Federal intercession needed in CA prisons

The issue of federal vs. state governmental authority has been a bone of contention within the American political system since its foundation. Today, national laws have become so pointedly exact on the issue that the federal government has virtually lost the ability to intervene in state affairs, unless there is a very strong disparity between a given policy and federal constitutional standards.

For that reason, it is rare for the federal courts to get involved without coming out on top, because they tend to be indisputably in the right. Nevertheless, that won’t stop most states’ political elite from complaining.

In February, a federal three-judge panel ruled that California must reduce prison overcrowding by as many as 55,000 inmates within three years. The number dropped down to 40,000 over the next few months, but it may have been a well-timed compromise. In dropping the headcount, the time factor was also reduced: California lawmakers would need to have a viable plan of action for dealing with the overcrowding by Sept. 18.

The issue of time is more critical than some might think. For one thing, it gives the state less time to create a strong case to appeal the federal court’s decision; lawmakers would have to create a less-than-perfect case and do it quickly, or else stall by creating an overcrowding reduction plan that, once created, would make prison population cuts a much more viable reality for Californians.

Furthermore, from a social justice perspective, when it comes to dealing with overcrowding, the sooner the better. California currently incarcerates more of its citizens than any other state in the union, and under the current conditions the state has been unable to provide constitutional levels of medical and mental health care. The California prison system was designed to support approximately half of its current number of inmates; in some facilities, the overcrowding is even greater than that. This cruel and unusual punishment has led to the fully preventable death of at least one prisoner every week within the state.

Apart from the moral concerns of placing human beings in unlivable conditions such as these, there is also the pressing issue of the state budget. The federal court estimated that the state could save between 800 and 900 million dollars annually by reducing the numbers of prisoners. That money could well be used to prop up the public education system, to rebuild in the wake of crippling wildfires or perhaps simply to pay off some of the state’s staggering deficit — all seemingly better options than continuing to hold people captive with no real plan for reform.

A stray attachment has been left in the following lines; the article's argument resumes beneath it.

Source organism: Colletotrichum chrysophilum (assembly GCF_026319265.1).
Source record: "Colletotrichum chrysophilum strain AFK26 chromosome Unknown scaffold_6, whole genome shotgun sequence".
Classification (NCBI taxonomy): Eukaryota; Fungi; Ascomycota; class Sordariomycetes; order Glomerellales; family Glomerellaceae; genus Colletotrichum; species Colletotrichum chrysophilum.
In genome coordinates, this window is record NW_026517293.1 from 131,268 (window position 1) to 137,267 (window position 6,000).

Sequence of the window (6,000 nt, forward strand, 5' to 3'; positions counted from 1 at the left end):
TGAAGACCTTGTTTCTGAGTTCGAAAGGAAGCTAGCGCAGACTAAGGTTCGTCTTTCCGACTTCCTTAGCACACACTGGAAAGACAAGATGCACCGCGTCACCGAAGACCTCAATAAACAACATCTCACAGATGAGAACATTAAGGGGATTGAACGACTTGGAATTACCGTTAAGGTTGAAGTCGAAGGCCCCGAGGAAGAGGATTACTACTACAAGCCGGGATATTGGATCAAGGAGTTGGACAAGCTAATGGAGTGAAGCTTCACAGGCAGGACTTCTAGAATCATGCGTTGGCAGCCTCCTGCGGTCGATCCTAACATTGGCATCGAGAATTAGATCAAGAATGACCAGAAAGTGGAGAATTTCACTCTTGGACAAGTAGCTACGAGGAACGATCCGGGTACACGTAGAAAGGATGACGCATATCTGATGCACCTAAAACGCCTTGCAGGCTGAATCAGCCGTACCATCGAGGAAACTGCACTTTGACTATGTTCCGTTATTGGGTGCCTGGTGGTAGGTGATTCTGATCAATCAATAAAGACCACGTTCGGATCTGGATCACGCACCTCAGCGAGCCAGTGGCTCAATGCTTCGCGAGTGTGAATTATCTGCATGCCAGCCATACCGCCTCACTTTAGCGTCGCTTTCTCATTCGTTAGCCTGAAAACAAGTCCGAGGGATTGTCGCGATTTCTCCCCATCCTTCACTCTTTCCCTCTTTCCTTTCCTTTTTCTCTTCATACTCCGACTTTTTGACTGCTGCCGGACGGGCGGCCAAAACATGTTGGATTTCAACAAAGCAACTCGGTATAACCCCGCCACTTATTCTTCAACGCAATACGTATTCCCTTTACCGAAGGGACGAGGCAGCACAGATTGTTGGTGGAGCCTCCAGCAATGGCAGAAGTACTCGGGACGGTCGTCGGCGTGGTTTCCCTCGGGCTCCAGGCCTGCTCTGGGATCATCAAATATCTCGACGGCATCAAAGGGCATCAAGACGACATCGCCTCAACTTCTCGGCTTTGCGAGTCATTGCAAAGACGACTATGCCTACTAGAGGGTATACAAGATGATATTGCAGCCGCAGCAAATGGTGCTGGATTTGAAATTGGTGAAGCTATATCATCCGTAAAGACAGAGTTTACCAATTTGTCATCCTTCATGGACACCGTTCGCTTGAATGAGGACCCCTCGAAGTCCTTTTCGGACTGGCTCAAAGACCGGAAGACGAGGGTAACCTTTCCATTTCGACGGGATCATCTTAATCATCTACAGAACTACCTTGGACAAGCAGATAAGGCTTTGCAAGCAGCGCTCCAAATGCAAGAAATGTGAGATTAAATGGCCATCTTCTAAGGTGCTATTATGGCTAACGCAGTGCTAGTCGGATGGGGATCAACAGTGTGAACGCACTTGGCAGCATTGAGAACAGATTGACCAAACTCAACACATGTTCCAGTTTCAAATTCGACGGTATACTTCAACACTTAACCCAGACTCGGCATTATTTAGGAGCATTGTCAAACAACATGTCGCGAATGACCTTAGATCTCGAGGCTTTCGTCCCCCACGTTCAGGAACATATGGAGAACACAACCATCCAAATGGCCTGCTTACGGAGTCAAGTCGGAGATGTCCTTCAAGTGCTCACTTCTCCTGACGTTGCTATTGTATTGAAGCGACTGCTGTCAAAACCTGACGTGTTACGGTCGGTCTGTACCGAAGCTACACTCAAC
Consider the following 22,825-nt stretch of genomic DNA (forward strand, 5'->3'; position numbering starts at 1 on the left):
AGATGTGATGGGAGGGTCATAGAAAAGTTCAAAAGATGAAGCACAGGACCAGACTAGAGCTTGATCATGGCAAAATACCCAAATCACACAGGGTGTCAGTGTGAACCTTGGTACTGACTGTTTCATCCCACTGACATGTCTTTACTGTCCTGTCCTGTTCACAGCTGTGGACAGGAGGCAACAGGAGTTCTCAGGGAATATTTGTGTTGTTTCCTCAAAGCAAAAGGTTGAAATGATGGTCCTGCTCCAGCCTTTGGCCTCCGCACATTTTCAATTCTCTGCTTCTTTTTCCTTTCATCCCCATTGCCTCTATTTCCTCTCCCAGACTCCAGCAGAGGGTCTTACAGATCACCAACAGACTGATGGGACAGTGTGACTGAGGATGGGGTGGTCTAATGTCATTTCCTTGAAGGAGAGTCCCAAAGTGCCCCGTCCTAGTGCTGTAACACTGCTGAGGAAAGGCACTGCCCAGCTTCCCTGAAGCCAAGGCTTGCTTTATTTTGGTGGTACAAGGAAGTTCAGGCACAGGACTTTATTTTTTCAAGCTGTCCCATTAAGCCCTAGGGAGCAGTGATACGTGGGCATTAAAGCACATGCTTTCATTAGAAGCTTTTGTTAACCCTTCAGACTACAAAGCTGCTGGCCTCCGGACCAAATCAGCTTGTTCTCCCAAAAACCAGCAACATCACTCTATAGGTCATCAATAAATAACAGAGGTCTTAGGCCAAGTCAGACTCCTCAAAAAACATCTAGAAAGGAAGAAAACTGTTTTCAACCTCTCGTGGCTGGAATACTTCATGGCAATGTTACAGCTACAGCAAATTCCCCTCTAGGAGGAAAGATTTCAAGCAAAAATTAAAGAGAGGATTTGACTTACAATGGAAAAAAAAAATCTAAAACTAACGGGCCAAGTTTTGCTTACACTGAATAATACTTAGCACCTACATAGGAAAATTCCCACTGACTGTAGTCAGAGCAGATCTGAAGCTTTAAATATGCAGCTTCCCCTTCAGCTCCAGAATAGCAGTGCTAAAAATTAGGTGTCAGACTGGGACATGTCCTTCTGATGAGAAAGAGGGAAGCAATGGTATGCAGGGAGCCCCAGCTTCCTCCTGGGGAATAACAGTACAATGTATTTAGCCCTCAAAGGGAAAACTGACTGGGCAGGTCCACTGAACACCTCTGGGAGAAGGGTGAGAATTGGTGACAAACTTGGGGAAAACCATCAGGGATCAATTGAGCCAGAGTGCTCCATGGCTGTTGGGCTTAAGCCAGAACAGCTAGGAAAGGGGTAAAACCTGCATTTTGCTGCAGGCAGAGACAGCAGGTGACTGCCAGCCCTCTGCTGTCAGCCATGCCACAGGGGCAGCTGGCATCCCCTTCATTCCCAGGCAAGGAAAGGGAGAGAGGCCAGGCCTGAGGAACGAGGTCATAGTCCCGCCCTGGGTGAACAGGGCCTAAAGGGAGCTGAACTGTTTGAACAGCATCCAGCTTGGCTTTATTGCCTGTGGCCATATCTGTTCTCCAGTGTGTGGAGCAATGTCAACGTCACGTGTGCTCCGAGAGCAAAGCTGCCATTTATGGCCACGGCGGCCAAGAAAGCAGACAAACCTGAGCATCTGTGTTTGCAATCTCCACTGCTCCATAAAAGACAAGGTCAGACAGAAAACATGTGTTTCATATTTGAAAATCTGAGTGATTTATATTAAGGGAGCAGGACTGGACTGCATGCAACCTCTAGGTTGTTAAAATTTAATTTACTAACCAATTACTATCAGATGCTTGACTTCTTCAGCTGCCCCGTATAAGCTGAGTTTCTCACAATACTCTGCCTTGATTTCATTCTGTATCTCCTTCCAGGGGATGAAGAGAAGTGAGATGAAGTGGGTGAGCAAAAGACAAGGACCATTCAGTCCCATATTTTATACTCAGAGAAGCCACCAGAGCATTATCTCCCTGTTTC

What the court doesn’t mention is the private capital that California’s state prisons generate. For those involved in the incarceration machine, putting people in prison is a very lucrative business, generating billions of dollars annually. The state won’t continue to support building new prisons if the overcrowding problem goes away. If the prisons stop being built, those companies that rely on the prison market to sell everything from suicide-proof toilets to closed-circuit televisions will be out of business.

So who wins, the man or the market? For the federal courts, the human element took center stage. But this week the state government, led by Gov. Arnold Schwarzenegger, is making sure to put up a good fight — whether their case is strong or not, they’re headed to the Supreme Court.

In the California Republican Party’s defense, California does spend more on prison health care and has a lower mortality rate among prisoners than many other states. Yet somehow, the fact that other states are inflicting even greater evil (admittedly upon smaller numbers of people) doesn’t really make the current situation look any better. And the fact that California has recently made a huge investment in spending on inmate health care certainly doesn’t help the budget.

And then, of course, there’s the age-old argument that was so eloquently evoked by California Attorney General Jerry Brown when he said, “This order… does not recognize the challenges of incarcerating criminals, many of whom are deeply disturbed.” Translation: It’s not that we want to keep paying to keep prisoners in jail, it’s just that we can’t afford to release them into society; they just aren’t like us, mentally.

Chances are most prisoners are not inherently evil; however, even if that were the case, the court laid out a few good ways to help set them free while still maintaining public safety. Diverting nonviolent felons to county programs and changing the probation system are just a couple of institutional reforms that could be hugely beneficial. Whether it be fear, economics or something else that propels state authorities to fight this ruling, one can only hope the Supreme Court will fulfill its federal duty and uphold the Constitution — and nothing more.

Rosaleen O’Sullivan is a junior majoring in English and international relations.